The print-making process was designed for one reason: to sell reproductions of an artists’ work as far as the market would bear.
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The revolutionary printing technology was first launched using simple woodcuts and has now progressed to computer-assisted digital printing. Print-making has allowed the average person to enjoy expensive works of art that would otherwise be a distant memory.
Vintage prints and frequently copied works are so common now that they are one of the items PBS’s “Antiques Roadshow” encourages you to leave at home. The truth is most frequently copied prints have only decorative value at best. This doesn’t mean all prints are valueless – it just means values in this category are influenced by many factors including rarity, condition, artist, exposure, and more.
Here’s a short list of the most commonly used reproduction methods to help you determine how your vintage print was made.
Digital Pigment Print
The most modern method recognized as a print-making technique is when the artist uses a computer and ink-jet printer to create a digital print. This work requires high-quality printers, and most artists use this method to produce a single unique artwork or limited edition prints. Artist Robert Longo uses this process for Thunder Road, 2010, which sold for $12,500 in 2016.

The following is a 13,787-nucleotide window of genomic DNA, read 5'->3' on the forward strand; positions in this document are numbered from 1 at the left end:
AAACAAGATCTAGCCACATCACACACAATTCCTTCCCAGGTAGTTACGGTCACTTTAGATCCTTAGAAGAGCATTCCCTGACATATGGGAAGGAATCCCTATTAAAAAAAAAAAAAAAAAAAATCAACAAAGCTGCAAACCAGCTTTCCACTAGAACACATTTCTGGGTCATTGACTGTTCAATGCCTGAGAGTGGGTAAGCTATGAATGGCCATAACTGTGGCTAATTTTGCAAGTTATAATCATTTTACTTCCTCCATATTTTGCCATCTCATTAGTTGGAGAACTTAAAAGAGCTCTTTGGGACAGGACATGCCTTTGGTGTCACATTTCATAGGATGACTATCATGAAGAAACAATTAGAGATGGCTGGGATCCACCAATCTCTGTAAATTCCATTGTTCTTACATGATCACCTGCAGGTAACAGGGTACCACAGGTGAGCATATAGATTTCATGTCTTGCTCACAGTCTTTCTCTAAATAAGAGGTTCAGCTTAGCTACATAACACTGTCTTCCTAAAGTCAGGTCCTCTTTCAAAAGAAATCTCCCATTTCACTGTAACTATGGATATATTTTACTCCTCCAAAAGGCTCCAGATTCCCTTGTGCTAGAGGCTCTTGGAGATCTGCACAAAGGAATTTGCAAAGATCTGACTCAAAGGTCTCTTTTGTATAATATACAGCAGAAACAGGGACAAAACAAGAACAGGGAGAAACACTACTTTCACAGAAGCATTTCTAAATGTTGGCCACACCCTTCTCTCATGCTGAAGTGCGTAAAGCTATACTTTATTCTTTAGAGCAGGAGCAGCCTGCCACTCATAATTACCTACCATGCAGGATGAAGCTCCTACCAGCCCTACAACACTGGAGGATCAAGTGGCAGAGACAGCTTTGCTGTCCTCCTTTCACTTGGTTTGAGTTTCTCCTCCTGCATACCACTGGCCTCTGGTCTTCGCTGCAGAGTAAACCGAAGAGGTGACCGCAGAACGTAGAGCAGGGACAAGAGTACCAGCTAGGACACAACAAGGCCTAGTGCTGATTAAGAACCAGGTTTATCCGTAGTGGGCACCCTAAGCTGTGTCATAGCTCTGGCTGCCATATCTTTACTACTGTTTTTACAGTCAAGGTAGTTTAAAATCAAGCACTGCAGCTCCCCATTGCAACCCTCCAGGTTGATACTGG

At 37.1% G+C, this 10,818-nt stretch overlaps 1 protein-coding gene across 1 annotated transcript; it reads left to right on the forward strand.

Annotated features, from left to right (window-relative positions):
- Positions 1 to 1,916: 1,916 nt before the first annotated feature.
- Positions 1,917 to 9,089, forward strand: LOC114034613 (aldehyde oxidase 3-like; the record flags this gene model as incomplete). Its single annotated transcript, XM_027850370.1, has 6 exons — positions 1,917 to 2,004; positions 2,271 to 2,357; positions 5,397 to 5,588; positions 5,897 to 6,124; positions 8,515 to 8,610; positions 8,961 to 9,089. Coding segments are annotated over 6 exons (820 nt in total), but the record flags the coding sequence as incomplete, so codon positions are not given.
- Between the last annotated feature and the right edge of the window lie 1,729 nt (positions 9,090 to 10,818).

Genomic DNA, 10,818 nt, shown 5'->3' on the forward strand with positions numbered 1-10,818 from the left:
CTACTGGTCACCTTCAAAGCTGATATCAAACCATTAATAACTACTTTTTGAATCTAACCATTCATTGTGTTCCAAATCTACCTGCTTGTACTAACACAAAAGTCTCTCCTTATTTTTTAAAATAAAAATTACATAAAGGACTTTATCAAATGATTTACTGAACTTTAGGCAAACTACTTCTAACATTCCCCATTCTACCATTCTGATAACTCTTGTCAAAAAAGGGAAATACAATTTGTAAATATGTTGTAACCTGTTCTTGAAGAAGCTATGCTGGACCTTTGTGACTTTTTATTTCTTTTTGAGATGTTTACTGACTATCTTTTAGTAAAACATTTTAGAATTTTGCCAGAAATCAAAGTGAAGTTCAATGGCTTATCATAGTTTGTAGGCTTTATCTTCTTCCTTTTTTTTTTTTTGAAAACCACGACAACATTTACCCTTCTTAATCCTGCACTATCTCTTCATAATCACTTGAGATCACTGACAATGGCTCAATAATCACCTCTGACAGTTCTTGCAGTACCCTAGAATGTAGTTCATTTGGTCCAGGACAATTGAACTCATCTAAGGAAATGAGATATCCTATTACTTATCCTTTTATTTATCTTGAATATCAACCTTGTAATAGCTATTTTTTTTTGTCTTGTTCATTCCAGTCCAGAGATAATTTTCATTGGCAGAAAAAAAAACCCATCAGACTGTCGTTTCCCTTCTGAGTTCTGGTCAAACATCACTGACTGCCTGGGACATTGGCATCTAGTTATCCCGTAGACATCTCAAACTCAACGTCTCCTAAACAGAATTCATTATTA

Screenprint (or Screen Print)
Favored by many mid-century modern and contemporary artists, the screenprint is commonplace today. It was a medium of choice by Andy Warhol, Ed Ruscha, and Roy Lichtenstein. During the screen printing process, ink is wiped across a screen with a squeegee. The ink passes through the screen exactly in the same location as the artist’s image, transferring the printed image onto a selected medium. Also known as silkscreen, serigraphy, and serigraph printing, the process accommodates many different mediums, such as paper, fabric, glass, or canvas. The Warhol screenprint $ (Quadrant), 1982, sold for $185,000, demonstrates the value a screenprint can hold.
The monotype method is used to produce a single, unique print from a clean and unetched plate. Artists Frank Stella and Sam Francis (whose Untitled, 1986 sold for $25,000) often used this method to produce colorful abstract art on handmade paper. The image is produced in reverse and then applied to paper using dry pigments, inks, and oils. The monotype is sometimes confused with a monoprint, however, a monoprint always contains a pattern or part of an image that is constantly repeated in each print.
One of the oldest methods of reproducing original art, engraved prints are commonly found at auctions for as little as $10 to $100. The affordable prices likely represent the number of images produced rather than the artist’s painstaking creative process. Engraving was the method of choice to create mass-market images until the 19th century when etching was adopted. To complete an engraving, the artist must incise (scratch) an image directly onto a metal plate using a tool called a burin. The plate is then inked and printed. A single engraving can produce thousands of prints.